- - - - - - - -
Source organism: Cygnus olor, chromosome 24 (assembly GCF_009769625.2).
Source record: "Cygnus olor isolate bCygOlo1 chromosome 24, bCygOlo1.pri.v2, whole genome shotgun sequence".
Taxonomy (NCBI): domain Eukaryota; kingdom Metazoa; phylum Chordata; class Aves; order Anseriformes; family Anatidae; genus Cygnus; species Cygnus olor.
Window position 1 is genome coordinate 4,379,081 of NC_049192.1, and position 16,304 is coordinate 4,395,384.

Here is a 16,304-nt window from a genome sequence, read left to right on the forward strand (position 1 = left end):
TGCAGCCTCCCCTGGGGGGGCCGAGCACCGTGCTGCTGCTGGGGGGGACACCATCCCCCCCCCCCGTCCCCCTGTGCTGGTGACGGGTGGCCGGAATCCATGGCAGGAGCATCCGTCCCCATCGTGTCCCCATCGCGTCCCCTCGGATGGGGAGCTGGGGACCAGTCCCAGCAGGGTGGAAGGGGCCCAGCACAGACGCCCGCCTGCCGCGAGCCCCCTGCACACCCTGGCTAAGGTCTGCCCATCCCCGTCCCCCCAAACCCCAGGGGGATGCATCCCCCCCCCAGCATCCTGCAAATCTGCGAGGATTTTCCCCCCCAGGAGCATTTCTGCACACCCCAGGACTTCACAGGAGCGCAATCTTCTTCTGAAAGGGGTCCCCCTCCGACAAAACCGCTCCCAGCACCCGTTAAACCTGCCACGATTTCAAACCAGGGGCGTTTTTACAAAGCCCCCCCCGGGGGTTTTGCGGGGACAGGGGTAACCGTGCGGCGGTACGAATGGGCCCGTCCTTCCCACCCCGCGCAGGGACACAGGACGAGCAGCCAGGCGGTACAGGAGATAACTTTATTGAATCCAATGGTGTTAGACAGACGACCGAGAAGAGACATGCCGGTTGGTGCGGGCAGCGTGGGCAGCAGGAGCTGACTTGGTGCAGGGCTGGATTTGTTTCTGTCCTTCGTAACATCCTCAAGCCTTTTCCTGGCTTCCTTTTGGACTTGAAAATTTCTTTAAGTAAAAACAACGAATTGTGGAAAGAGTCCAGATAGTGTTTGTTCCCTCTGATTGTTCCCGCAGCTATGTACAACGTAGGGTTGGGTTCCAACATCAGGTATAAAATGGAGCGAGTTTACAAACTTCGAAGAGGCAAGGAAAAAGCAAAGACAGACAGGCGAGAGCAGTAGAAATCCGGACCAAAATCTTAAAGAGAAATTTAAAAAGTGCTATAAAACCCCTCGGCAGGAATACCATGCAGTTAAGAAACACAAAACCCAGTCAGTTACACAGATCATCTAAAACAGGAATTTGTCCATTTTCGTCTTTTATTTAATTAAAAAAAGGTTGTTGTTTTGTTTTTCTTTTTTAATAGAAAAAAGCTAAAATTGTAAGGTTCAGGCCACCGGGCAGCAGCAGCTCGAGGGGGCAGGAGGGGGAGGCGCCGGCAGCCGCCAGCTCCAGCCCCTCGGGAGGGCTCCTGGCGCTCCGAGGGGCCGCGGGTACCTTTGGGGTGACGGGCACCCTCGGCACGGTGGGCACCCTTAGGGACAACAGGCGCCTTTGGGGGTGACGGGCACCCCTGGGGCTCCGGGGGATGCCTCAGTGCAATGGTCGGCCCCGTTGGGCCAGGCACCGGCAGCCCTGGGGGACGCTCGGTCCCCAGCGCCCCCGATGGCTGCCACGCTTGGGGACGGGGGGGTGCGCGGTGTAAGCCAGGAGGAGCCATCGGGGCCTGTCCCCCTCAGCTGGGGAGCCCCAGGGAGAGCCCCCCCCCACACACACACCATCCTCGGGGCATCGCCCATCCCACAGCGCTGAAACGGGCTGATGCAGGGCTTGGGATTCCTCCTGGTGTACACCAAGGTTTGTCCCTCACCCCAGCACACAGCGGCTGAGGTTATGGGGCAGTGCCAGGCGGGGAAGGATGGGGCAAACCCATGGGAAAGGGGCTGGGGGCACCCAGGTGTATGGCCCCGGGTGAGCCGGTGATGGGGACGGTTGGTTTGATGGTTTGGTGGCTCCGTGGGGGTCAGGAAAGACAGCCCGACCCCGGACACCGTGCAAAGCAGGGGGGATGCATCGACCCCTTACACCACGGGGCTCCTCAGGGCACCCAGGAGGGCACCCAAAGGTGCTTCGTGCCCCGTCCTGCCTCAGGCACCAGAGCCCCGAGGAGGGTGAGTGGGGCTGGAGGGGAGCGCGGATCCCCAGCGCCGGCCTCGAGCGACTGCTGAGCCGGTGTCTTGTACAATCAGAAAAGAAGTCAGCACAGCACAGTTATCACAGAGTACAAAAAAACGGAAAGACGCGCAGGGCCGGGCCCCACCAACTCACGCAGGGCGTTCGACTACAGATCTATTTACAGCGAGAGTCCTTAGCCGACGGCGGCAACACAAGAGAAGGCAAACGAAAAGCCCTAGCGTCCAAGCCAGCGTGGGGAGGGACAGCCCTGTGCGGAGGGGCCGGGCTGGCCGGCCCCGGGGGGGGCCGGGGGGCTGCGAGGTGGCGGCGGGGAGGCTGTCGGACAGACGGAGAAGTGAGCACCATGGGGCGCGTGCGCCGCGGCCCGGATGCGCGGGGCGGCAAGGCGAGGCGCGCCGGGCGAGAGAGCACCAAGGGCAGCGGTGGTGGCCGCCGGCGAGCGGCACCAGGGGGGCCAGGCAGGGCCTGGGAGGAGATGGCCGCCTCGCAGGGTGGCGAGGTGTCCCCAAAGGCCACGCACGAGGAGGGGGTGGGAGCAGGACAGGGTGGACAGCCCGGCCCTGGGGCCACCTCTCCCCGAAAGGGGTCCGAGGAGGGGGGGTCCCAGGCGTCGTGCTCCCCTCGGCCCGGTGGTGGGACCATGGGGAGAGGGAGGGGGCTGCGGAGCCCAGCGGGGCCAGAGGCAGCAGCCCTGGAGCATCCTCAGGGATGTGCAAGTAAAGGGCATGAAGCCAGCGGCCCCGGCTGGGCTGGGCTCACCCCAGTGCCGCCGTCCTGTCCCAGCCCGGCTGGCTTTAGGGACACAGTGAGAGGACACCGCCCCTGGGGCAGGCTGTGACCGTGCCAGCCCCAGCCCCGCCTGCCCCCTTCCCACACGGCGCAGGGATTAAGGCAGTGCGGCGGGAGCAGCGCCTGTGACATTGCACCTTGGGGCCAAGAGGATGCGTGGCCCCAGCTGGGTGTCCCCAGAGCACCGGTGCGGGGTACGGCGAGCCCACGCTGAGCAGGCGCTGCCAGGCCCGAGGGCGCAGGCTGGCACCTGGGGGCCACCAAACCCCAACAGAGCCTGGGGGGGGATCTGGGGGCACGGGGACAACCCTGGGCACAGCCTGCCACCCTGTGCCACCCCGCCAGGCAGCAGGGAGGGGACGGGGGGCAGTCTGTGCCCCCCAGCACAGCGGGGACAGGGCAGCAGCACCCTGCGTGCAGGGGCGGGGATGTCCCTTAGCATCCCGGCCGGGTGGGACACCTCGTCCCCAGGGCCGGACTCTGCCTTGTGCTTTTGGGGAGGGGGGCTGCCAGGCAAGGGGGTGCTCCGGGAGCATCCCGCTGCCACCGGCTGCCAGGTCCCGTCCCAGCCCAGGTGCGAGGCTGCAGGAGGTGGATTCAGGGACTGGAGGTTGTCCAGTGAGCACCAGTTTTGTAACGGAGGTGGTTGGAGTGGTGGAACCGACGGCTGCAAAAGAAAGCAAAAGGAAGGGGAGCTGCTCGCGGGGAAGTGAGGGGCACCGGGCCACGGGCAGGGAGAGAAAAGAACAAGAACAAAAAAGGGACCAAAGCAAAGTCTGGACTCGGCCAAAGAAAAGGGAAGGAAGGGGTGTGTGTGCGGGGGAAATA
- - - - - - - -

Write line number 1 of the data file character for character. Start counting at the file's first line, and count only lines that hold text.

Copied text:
Source organism: Cygnus olor, chromosome 24 (assembly GCF_009769625.2).